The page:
COLUMBUS - When Katana Summit received an influx of orders for its wind turbine towers this summer, the Columbus company set a goal of hiring up to 90 new workers.
The additional manpower needed to produce the 130 massive units by mid-2012 was expected to nearly double the plant's work force during a record year for orders.
But, a sign in front of the East 29th Avenue plant tells a story that is all too familiar for area manufacturers.
Help is still wanted, especially when it comes to welding positions.
Katana Summit currently has 89 openings, most of which call for welders in skill levels ranging from entry-level to senior experience.
"We're having some difficulty filling all the positions," said Kevin Strudthoff, the company's president and CEO.
And they're not alone.
According to the Nebraska Department of Labor, the demand for welders is expected to increase by more than 6 percent between 2008 and 2018 in northeast Nebraska. To accommodate this growth, approximately 10,000 of the workers would need to be hired in the 22-county region, taking the total welding positions filled to around 150,000.
Fabricated metal manufacturing, a welding-intensive process, also has one of the highest growth projections for the area, according to Kendrick Marshall, regional manager of Nebraska Work force Development.
"The demand is definitely rising for welders," he said.
For Katana Summit, Strudthoff said the current situation has created a "perfect storm" of hiring problems.
In a time when many local manufacturers are typically slowing down, Strudthoff said most major players are thriving, leading to high employment needs across the board.
Katana has attempted to recruit from out of state, but an increased demand for welders in Texas and North Dakota oil fields has limited that pool.
The wind tower manufacturer also added a weekend shift with hopes of attracting local farmers, but applications have been slow to arrive.
"It's definitely tighter than it has been in the past," said Strudthoff.
This has caused wages and benefits to increase for welders, making the career path more lucrative.
The average northeast Nebraska welder makes $16.79 an hour, according to the Department of Labor, putting them 35 cents behind the area's mean wage.
"It's not going to make you the rich guy on the block," said Marshall. "But, average wages are wages that people tend to be happy with."
Katana pays $21 per hour or more for senior welding positions and has increased its retirement, overtime and goal-based incentives to attract workers and remain competitive.
"We're trying to put things in place to make it work," said Strudthoff.
The problem may simply boil down to a lack of available workers as welders reach retirement age.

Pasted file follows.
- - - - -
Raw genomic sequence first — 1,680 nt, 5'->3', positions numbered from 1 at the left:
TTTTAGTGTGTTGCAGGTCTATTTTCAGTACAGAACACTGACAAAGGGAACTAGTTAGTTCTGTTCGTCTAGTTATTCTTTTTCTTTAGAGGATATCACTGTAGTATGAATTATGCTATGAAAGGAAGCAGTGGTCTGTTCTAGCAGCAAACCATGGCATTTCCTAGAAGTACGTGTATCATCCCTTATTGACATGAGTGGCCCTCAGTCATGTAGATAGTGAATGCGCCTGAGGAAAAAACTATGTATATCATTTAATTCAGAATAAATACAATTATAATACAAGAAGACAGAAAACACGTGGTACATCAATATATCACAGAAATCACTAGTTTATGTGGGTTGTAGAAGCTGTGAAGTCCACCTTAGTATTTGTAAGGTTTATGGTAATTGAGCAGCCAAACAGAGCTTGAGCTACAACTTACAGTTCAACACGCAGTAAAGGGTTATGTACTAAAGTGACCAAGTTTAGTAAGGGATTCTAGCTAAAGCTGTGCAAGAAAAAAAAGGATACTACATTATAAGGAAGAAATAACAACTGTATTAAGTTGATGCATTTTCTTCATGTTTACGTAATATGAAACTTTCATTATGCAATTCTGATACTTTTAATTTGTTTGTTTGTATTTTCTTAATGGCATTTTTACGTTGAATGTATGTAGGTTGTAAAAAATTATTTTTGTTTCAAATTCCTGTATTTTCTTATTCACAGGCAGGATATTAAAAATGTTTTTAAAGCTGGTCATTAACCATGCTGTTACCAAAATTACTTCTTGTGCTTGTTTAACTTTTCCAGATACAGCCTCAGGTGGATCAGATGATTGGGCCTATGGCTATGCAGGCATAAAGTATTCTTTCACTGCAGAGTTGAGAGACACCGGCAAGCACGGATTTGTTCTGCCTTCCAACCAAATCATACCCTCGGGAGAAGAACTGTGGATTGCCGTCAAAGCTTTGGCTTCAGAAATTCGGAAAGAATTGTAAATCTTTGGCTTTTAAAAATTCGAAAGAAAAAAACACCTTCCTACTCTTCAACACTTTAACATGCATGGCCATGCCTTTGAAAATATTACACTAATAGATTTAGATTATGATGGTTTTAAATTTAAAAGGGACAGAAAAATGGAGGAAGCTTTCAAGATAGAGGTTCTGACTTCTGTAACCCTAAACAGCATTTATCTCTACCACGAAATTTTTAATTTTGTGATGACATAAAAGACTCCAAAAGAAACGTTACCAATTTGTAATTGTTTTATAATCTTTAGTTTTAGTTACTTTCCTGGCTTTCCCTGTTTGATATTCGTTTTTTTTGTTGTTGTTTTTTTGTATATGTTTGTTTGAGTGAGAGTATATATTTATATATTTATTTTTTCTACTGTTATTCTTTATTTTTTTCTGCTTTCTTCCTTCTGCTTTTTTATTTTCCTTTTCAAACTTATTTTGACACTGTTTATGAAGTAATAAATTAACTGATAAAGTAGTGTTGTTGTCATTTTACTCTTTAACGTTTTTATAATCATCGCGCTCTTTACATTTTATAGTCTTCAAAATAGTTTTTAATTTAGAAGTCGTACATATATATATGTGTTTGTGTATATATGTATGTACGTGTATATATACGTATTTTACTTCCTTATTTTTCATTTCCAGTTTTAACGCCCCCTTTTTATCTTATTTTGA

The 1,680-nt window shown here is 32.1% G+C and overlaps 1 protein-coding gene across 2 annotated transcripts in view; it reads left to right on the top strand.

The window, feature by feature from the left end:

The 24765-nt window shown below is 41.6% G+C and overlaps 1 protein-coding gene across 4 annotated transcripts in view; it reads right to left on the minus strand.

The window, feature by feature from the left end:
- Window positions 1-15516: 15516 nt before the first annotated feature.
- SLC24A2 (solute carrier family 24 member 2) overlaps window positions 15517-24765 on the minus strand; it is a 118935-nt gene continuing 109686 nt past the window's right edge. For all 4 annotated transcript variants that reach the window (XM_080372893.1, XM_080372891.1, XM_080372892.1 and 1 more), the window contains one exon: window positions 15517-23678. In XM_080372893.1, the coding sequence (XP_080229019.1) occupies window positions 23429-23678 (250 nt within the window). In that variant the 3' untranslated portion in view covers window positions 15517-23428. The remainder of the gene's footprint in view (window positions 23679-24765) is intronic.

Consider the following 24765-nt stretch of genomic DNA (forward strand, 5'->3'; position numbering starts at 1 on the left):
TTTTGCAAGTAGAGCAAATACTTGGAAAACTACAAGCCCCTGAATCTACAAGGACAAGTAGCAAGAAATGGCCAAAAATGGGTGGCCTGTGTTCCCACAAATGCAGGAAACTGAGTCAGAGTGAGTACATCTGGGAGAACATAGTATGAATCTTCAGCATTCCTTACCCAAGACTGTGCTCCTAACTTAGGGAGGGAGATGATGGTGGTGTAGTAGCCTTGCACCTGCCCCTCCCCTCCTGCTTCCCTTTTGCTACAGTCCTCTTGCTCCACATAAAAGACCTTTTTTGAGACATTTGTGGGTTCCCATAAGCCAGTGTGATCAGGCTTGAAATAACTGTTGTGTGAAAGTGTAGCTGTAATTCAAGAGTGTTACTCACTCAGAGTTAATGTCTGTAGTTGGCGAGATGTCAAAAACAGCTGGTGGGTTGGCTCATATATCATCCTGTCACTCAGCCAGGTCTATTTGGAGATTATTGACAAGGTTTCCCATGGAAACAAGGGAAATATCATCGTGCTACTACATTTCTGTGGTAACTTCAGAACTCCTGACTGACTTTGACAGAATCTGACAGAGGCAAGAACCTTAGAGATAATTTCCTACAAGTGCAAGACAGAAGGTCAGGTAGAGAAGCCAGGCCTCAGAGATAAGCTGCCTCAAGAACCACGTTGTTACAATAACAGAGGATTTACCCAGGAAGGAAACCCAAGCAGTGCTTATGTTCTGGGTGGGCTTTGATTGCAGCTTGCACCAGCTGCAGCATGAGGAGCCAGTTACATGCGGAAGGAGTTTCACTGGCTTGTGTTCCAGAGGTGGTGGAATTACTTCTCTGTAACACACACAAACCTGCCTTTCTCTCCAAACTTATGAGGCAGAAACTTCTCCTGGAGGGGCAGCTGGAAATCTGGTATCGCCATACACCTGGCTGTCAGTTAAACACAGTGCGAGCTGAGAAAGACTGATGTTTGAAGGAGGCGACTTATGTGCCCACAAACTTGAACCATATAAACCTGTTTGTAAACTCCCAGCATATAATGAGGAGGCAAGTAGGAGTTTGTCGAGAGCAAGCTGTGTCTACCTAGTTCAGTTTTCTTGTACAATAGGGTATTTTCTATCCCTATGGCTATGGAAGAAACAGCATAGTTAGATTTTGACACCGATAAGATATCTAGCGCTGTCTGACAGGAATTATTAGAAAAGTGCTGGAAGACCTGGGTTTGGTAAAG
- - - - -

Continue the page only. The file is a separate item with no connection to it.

"We see some of the younger people moving in that direction, but I think welding is one of those areas that doesn't receive enough attention," said Strudthoff.
At Central Community College's Columbus campus, they're trying to change that.
Interest in the college's welding technology program has nearly tripled in the past couple of years, instructor Gary Senff said.
Last semester, 105 people looked to the school for training, qualification testing or as part of the certification and two-year degree programs.
Fourteen students are enrolled in CCC-C's full-time associate's degree program for welding next fall. The program now has a waiting list as many employers have made a shift from requiring four-year degrees.
CCC-C also partners with numerous manufacturers and companies in the area, including Katana, to deliver industry-specific training to both new hires and advancing employees. In return, the college receives equipment and materials that help keep costs down for students there.
This training can be completed in as little as a week, Senff said, depending on the individual's experience level.
Because of the high demand, Work force Development is also partnering with the college and employers on training programs and the effort to recruit welders and push the unemployed toward the welding profession.
"We're working to help fast track folks into the vocation," Marshall said.
Behlen Manufacturing, which employs more than 300 welders, uses the training as a way to "grow" welders internally.
Jason Buss, director of organizational development and continuous improvement, said the company doesn't expect to fill its welding needs with outside candidates. Instead, they use outside and in-house training to turn current employees interested in the field into certified welders.
"It's always a challenge to find good welders externally," he said, "and you have to have a good strategy to grow them within."
Behlen also utilizes resources such as career fairs and websites like Facebook and Craigslist to attract welders, Buss said.
The two main reasons students pursue a career in welding are pay and demand, instructor Ryan Woehl said.
And that pay, according to Senff, will only increase as more welders retire.
CCC-C visits students in elementary school and collaborates with high schools because the success of area manufacturers may depend on increasing interest in welding.
"The big thing now is to get the young kids involved and get the people who aren't employed convinced that welding is a good career and they can make a pretty good living out of it," said Senff.